Sounding Board: Branding in the age of Oprah

What can retailers and CPG firms learn from this brand-building powerhouse?

By Len Lewis

They laughed, cried tears of sorrow and joy, held hands and hugged. They reminisced about good times and bad and promised never to lose touch. But dry your tears, swallow that lump in your throat and open your eyes and ears. Welcome to Branding 101: The Age of Oprah!

As we limp into 2010 with pundits warning that the “new frugality” among American consumers is settling in for a long winter’s nap, more than ever we need to examine why people buy, whom they buy from and how to build a brand in an age of communications overkill.

After watching Oprah (Yes, I watch Oprah sometimes. What’s it to you?) announce to gasps and wails that she was leaving her show after 25 years, I read some blogs and tweets on the topic. Aside from the expected cynicism, they showed a genuine outpouring of angst, affection, pride and concern. It doesn’t make any difference that this powerful and wealthy woman is leaving to start her own cable network. Oprah transcends all things economic. She’s no huckster, TV star or celebrity sycophant. She’s a trusted friend, mother, daughter, sister and confidante to millions of people. She only wants what’s best for you. Which is exactly why she can tell you what shows to watch, books to read, foods to eat and, yes, how to vote.

This deep-seated connection with people isn’t a new phenomenon. It’s why Marilyn, Bogie and Elvis remain commercial icons decades after their deaths and why Michael Jackson is likely to join them. For my money, no one’s better at building brand icons than the entertainment industry—from the massive publicity machines of the old Hollywood studio system to the narrow hallways of Motown Records. But it’s also why we buy Tide and Hershey’s chocolate, shop at Target and Wal-Mart, wear Nike, eat McDonald’s, drink Coke, drive Hyundais and not Edsels and blow our noses with Kleenex tissue. It’s what Sarah Palin is trying to sell and why people gave billions of dollars to Bernie Madoff.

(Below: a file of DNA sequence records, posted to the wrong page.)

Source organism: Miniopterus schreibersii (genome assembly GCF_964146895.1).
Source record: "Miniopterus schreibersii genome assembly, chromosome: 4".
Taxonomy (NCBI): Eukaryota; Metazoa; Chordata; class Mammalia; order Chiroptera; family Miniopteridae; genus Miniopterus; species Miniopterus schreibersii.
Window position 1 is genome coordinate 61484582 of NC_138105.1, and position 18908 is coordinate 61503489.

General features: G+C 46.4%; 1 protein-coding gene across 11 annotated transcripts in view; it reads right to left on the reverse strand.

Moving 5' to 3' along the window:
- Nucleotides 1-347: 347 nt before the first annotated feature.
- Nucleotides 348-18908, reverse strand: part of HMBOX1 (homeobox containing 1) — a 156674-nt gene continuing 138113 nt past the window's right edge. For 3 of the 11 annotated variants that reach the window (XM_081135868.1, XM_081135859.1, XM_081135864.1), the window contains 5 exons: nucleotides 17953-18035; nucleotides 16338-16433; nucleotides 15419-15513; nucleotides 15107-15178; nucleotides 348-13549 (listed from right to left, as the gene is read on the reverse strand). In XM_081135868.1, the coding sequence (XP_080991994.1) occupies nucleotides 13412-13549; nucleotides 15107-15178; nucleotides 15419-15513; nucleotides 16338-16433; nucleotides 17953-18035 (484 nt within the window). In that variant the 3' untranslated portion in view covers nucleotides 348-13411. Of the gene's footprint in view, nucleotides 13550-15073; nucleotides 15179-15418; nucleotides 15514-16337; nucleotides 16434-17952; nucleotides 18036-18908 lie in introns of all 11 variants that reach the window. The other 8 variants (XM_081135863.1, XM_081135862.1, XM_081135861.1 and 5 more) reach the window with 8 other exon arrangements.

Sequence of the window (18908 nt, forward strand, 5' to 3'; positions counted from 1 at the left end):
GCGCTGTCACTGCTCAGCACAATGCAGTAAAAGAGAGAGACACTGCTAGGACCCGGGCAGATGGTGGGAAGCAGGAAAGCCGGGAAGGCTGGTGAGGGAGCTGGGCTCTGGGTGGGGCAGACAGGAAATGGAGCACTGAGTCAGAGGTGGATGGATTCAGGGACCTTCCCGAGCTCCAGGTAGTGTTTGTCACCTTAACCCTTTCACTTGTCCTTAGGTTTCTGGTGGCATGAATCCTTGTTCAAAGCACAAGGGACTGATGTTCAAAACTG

Conversely, lack of sustainable brand building and a less than compelling product message is why GM is pulling the plug on Saturn, why Sears is heading for the boneyard and why Bernie’s in the Big House.

This is, of course, an oversimplification. But there are specific reasons brands succeed and fail—and often do both spectacularly during the course of their lives. In a recent article excerpted from her book, Building Brand Value The Playboy Way, marketer Susan Gunelius reminds us how powerful a global brand it became—not because founder Hugh Hefner sold sex, but a lifestyle to which every red-blooded American male aspired (Of course, I just read it for the articles). And where could you find a better brand champion than Hefner, she asks. Like it or not, this is someone who walked the talk, albeit a bit slower these days, and some would say is now a walking anachronism. But who—man or woman—is that brand champion in your organization?

Industry experts and academicians lay out in excruciating detail how companies dilute their brands yet continue to blame consumers for “not getting it” or cutthroat competition for short-circuiting their efforts. But one of the most common problems is that retailers, as well as manufacturers, tend to sell products rather than brands. But consumers faced with a glut of products, see little difference between them. In addition, “marketing” too often becomes an exercise in discounting because everyone knows to make a product appealing you have to sell it cheaper than the guy down the street. This is a dangerous road to travel, especially for budding private labels. Moreover, this only enables you to connect with people until the promotion expires. It’s short-term financial expediency at the expense of long-term brand building.

Additionally, branding is more than just creating a nice looking logo, adjusting the weekly ad circular or building a snappy website. The medium is not the message; it is simply a vehicle that carries it. It’s about building and maintaining an emotional connection with consumers that goes beyond the seasonal “doorbusters” and hot specials and into year-round loyalty. You may think your customers know you, but what they know is what you sell this week. The question is whether they truly identify with you and trust your message to guide them.

The reality is that your brand is simply another face in the crowd. It’s up to you whether you’re Oprah or Edsel.

Len Lewis, a regular Grocery Headquarters columnist, is a veteran industry journalist, commentator and editorial director of Lewis Com­munications, Inc. He is the author of The Trader Joe’s Ad­venture—Turning a Unique Approach to Business into a Retail and Cultural Phenomenon. He can be reached at or at

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